Housing has long been an economic backbone of Chapel Hill. Is it showing signs of osteoporosis? If so, how do we restore its youth and vitality?
For decades, town public policy has helped create a robust local real estate market. By restricting development in an area with excellent amenities and schools, the supply of homes perennially fell short of demand. Except for recession years, housing sales and prices consistently rose in response.
Until this year.
In the first half of 2014, closed sales of homes in Chapel Hill and Carrboro have declined 7.9 percent. In contrast, Durham, Chatham and Triangle-wide sales all increased. Prices of homes sold this year were nearly flat here, but increased in all our surrounding areas.
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There are several potential causes of these diverging trends. First, it could be we’ve reached a tipping point in pricing. After all, the average cost of a home in Chapel Hill is the highest in the state, and well ahead of Durham and Wake counties. However, while the high cost of a home here may be driving lower-income residents out and keeping some young families from moving in, it is still much lower than many wealthy areas around the country. For retirees and dual income couples from Greenwich, Silicon Valley, and many major metro areas, this is affordable housing.
More likely the perceived value of living here, versus neighboring communities, may be narrowing. The value of a home, like all products, is a combination of cost and benefits. How does our cost stack up? If you spend $300,000, which is between the averages of Chapel Hill and Durham or Wake, you get more home outside our area – four bedrooms instead of three and over 25 percent more square footage.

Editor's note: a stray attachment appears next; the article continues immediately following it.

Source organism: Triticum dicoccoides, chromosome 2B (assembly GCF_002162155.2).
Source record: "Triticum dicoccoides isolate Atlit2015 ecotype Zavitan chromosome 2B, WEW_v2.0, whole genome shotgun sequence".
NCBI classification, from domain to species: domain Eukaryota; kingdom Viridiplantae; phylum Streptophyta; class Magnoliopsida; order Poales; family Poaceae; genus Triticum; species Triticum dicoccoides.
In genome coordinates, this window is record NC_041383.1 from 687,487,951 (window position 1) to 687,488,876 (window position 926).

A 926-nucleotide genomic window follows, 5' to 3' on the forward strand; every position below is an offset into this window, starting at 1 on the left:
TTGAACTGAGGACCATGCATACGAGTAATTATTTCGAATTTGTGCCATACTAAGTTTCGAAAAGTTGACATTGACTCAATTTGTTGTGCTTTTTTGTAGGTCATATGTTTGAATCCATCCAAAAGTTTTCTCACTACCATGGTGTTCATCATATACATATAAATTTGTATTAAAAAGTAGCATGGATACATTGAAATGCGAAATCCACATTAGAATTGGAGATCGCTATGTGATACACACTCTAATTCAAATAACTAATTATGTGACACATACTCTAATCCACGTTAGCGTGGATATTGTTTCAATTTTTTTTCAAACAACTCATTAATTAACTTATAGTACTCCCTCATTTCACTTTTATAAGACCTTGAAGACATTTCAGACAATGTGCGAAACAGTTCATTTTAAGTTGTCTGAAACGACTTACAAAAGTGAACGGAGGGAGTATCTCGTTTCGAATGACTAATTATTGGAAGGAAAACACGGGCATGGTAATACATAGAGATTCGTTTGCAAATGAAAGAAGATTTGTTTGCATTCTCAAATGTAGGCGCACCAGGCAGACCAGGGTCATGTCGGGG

But most striking is the age difference of the properties. The average $300,000 home sold in Chapel Hill this year was built in 1981. In Durham and Wake, it was 2002. That’s a 21-year difference. Chatham’s average home is even newer. That’s a result of our neighbors consistently adding new homes to their inventory.
When you consider those other areas now have some highly rated schools, along with nice amenities paid for by their higher tax bases, it’s no wonder we’re beginning to get some real competition for people moving to the Triangle.
Why is this important?
First, housing equity is the most important contributor to household wealth. Families depend on reasonable growth in the price of their homes.
Second, the town needs values to go up for tax revenue, since our tax base isn’t broadening quickly. Finally, housing is a leader in our local economy. Over 500 Realtors make their living as members of the local association, and housing sales totaled just under $600 million last year – making it one of the largest private business sectors in town.
Since our housing stock is so old, we need to combat this trend by encouraging renovation and redevelopment. We need to make it easy for property owners to update obsolete floor plans and dated décor. The time, cost and attitudes of permitting and inspections should assist, not impede, improvements. We should review easing restrictions on adding square footage, which is the best way to add value. That may mean re-looking at Neighborhood Conservation Districts.
Our homes are not getting any younger, but our rivals are beginning to turn heads. To keep our community strong, we must make our current housing the best it can be.
Mark Zimmerman lives and owns a real estate business in Chapel Hill. You can reach him at at firstname.lastname@example.org